(photo credit: Wikimedia Commons)
The average Israeli middle school teacher is a middle aged woman who is for the most part satisfied with her chosen profession, the National Authority for Measurement and Evaluation in Education said on Wednesday, citing the results of the Organizations for Economic Co-operation and Development’s Teaching and Learning International Survey.
According to the report, the typical Israeli middle school teacher is a 42 year old woman with 16 years of teaching experience and who completed a teacher education or training program.
The results further indicated that with regards to job satisfaction, only a third of teachers (33.7%) believe that the teaching profession is valued in society. However despite this belief, 94.4% of teachers indicated they were satisfied with their job.
TALIS collects internationally comparable data on the learning environment and the working conditions of teachers in schools across the world, offering timely and comparable information on the teaching profession and educational policies.
The survey provides an opportunity for teachers and principals to provide their input into educational policy and development in specific areas. Among the themes explored in the survey, include professional development, school leadership, teaching practices, school climate, appraisal and feedback, job satisfaction and teacher profiles.
The survey takes place every five years, with the first survey taking place in 2008 comparing 24 countries. This year marked the first time Israel participated in the comparative analysis, which provided data for 34 countries. According to the findings, a larger proportion of teachers in Israel are female than in most other TALIS countries, 76.3% compared to 68.1%.
Similarly, there are slightly more female principals, 52.6%, than the TALIS average of 49.4% and principals in Israel are on average younger than in most other TALIS countries, 48.9 years compared to 51.5 years old.
Furthermore, more than half of principals, 53.2% believe that the teaching profession is valued in society, compared to only 44% of other TALIS countries. In addition, a higher rate of principals, nearly 97.8% were satisfied with their job, compared to the TALIS average of 95.6%.
Despite this, more than half of principals, 53% indicated that a lack of qualified teachers harms schools' abilities to provide quality teaching, compared to only 39% of TALIS countries. In addition, the survey indicated pars between the uses of technology in Israeli schools compared to the TALIS average. Some 59% of principals indicated that a lack of computers for teaching harmed the quality of teaching compared to 39% of TALIS countries.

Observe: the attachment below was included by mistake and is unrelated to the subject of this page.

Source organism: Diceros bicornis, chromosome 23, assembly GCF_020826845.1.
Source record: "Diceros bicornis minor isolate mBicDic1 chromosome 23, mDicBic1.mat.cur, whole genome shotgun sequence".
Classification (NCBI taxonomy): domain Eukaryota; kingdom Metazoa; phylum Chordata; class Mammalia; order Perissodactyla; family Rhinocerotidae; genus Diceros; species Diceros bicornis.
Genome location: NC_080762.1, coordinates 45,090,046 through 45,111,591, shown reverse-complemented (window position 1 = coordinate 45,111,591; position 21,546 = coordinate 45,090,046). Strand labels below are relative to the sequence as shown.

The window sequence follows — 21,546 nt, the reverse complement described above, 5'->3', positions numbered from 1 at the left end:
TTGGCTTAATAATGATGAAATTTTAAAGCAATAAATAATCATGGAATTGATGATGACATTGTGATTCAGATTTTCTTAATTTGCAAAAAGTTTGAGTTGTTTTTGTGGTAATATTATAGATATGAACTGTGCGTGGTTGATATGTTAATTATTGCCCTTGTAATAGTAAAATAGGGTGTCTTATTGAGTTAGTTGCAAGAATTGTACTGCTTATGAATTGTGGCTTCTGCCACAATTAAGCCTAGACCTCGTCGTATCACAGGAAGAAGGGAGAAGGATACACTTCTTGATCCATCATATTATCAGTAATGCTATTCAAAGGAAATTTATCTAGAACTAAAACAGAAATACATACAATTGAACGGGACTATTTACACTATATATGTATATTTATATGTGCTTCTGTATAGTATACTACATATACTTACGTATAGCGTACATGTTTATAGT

Teachers reported spending 76.6% of their lessons on actual teaching and learning, compared to the TALIS average of 78.7%, with 22% of their time devoted to administrative tasks and keeping order in the class, 9% and 13% respectively. Teachers reported spending an average of 18 hours per week teaching, just short of the TALIS average of 19 hours, with five hours preparing lesson plans and four hours grading student work (compared to TALIS average of 7 hours and 5 hours respectively).
With regards to professional development, teachers in Israel scored higher in this area than the TALIS average. More than half of teachers indicated they had taken part in a formal induction program, higher than the TALIS average of 48.6%. In addition, 20.2% of teachers have a mentor assigned to them, compared to the TALIS average of 12.8%. A vast majority of teachers, 91.1% undertook professional development within the last 12 months, compared to TALIS average of 88.4%.
Nearly a quarter, 24.5% of teachers reported a high level of need to develop their technology skills for teaching and 22.8% indicated a similar need to develop skill to teach students with special needs.
The survey questioned 3,403 teachers (grades 7-9) and 191 principals from 195 schools in the state and state-religious education systems. Of the participants 2,317 teachers and 131 principals were from Hebrew speaking schools and 1,086 teachers and 60 principals from Arab speaking schools. The data was collected via teacher questionnaires during March through May 2013.